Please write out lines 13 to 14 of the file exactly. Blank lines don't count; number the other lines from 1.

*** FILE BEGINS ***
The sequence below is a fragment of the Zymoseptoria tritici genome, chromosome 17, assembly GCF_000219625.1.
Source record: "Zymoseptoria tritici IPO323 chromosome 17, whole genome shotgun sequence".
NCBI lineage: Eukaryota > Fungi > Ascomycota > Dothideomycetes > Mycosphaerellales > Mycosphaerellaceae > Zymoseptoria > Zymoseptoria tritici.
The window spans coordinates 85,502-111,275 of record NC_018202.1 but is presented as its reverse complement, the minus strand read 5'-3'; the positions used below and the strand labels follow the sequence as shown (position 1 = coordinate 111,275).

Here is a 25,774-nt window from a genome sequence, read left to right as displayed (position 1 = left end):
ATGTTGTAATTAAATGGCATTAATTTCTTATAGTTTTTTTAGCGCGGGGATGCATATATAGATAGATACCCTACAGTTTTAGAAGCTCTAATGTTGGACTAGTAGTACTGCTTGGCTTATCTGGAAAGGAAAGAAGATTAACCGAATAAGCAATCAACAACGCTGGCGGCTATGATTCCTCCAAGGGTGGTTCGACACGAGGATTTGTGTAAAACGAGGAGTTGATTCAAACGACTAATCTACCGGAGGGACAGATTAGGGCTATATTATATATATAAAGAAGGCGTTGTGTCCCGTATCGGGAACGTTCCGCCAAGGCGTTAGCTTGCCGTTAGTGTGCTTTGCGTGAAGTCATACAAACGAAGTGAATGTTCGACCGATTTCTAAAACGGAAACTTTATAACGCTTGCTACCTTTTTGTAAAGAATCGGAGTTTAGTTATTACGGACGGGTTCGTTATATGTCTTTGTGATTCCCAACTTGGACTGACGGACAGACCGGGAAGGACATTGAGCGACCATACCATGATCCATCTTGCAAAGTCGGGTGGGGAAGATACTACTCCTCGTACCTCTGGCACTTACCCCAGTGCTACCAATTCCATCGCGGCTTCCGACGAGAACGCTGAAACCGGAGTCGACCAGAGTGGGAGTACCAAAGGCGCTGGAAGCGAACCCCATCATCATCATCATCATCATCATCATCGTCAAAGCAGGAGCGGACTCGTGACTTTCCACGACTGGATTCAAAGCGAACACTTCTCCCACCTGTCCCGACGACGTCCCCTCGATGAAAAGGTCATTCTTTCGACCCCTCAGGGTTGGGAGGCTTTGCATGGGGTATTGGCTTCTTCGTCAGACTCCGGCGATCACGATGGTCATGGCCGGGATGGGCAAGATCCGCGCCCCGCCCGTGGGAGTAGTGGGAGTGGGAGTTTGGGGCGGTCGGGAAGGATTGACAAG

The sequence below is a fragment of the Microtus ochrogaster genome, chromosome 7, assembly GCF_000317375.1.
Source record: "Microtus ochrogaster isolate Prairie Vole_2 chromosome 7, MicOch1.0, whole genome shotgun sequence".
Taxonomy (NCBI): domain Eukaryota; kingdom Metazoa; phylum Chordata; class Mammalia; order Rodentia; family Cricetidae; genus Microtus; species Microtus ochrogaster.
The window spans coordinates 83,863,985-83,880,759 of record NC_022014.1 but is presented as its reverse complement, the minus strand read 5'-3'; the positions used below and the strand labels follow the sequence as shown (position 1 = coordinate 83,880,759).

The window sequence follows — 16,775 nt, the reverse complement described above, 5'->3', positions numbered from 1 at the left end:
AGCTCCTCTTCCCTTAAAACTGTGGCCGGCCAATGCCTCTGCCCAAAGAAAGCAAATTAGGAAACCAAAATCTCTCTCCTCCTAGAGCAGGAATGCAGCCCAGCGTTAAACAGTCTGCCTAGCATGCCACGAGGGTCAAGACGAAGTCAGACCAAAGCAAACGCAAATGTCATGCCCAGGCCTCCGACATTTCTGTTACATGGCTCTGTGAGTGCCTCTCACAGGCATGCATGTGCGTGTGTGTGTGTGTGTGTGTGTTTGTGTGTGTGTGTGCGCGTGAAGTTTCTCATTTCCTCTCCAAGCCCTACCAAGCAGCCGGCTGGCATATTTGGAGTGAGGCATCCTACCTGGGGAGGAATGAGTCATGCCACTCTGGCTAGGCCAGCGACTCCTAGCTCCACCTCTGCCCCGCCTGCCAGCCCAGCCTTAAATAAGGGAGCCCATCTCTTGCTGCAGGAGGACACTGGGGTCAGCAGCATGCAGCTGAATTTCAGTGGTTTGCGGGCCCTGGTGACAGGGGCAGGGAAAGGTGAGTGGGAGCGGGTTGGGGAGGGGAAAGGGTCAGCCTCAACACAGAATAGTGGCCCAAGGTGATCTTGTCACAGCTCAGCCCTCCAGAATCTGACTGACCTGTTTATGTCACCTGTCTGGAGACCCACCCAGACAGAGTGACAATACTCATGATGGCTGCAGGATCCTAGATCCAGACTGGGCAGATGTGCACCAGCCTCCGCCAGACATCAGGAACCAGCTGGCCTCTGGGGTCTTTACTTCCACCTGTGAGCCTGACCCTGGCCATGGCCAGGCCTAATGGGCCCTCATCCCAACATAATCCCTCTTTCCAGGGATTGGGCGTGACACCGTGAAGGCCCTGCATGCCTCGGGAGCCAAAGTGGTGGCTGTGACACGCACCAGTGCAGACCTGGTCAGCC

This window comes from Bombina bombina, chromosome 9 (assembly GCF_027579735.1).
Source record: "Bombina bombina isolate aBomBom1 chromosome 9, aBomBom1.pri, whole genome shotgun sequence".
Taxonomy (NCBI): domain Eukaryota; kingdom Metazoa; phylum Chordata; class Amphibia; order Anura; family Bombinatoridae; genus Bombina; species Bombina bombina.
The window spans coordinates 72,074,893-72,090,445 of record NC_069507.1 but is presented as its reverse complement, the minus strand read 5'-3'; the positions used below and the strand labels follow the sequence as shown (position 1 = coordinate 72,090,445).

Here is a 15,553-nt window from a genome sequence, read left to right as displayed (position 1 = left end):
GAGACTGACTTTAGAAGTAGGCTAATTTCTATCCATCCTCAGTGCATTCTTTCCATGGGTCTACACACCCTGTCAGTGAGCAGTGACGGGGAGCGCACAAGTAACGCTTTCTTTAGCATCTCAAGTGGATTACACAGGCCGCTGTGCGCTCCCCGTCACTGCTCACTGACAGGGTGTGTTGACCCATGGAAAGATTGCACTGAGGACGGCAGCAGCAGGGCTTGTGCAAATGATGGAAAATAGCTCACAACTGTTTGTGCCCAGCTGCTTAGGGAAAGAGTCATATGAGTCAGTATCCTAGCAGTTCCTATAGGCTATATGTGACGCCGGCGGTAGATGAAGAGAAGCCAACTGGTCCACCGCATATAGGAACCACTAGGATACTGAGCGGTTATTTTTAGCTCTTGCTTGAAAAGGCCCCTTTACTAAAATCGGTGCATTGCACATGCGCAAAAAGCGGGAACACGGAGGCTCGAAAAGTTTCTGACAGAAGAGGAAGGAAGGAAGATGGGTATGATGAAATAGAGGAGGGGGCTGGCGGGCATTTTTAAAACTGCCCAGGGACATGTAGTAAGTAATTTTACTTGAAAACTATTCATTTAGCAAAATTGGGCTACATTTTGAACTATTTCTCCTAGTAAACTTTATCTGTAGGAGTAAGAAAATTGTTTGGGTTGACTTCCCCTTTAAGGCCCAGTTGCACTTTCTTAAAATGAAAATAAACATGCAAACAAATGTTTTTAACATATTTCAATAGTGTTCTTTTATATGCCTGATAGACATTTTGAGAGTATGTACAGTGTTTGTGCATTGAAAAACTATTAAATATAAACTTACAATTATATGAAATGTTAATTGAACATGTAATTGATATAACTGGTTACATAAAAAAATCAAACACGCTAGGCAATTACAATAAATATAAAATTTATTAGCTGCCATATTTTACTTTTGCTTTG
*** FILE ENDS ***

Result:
This window comes from Bombina bombina, chromosome 9 (assembly GCF_027579735.1).
Source record: "Bombina bombina isolate aBomBom1 chromosome 9, aBomBom1.pri, whole genome shotgun sequence".